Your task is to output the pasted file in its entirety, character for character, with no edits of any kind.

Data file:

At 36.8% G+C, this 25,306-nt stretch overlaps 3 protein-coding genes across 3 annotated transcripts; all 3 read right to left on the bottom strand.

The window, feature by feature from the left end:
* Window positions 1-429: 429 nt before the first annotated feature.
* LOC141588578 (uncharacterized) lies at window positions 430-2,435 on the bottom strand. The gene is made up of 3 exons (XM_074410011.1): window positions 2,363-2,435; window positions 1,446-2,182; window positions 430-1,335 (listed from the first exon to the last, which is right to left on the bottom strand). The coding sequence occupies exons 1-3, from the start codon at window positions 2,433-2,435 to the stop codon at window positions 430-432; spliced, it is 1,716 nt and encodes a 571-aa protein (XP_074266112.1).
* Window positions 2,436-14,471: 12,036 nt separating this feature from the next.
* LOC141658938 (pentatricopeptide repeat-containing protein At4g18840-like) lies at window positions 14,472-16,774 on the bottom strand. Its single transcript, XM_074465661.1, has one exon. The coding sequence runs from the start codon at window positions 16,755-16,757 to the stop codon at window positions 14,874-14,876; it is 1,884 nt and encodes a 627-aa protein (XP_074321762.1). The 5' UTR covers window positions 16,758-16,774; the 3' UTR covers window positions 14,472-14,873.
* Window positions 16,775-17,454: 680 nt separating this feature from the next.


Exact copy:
At 36.8% G+C, this 25,306-nt stretch overlaps 3 protein-coding genes across 3 annotated transcripts; all 3 read right to left on the bottom strand.

The window, feature by feature from the left end:
* Window positions 1-429: 429 nt before the first annotated feature.
* LOC141588578 (uncharacterized) lies at window positions 430-2,435 on the bottom strand. The gene is made up of 3 exons (XM_074410011.1): window positions 2,363-2,435; window positions 1,446-2,182; window positions 430-1,335 (listed from the first exon to the last, which is right to left on the bottom strand). The coding sequence occupies exons 1-3, from the start codon at window positions 2,433-2,435 to the stop codon at window positions 430-432; spliced, it is 1,716 nt and encodes a 571-aa protein (XP_074266112.1).
* Window positions 2,436-14,471: 12,036 nt separating this feature from the next.
* LOC141658938 (pentatricopeptide repeat-containing protein At4g18840-like) lies at window positions 14,472-16,774 on the bottom strand. Its single transcript, XM_074465661.1, has one exon. The coding sequence runs from the start codon at window positions 16,755-16,757 to the stop codon at window positions 14,874-14,876; it is 1,884 nt and encodes a 627-aa protein (XP_074321762.1). The 5' UTR covers window positions 16,758-16,774; the 3' UTR covers window positions 14,472-14,873.
* Window positions 16,775-17,454: 680 nt separating this feature from the next.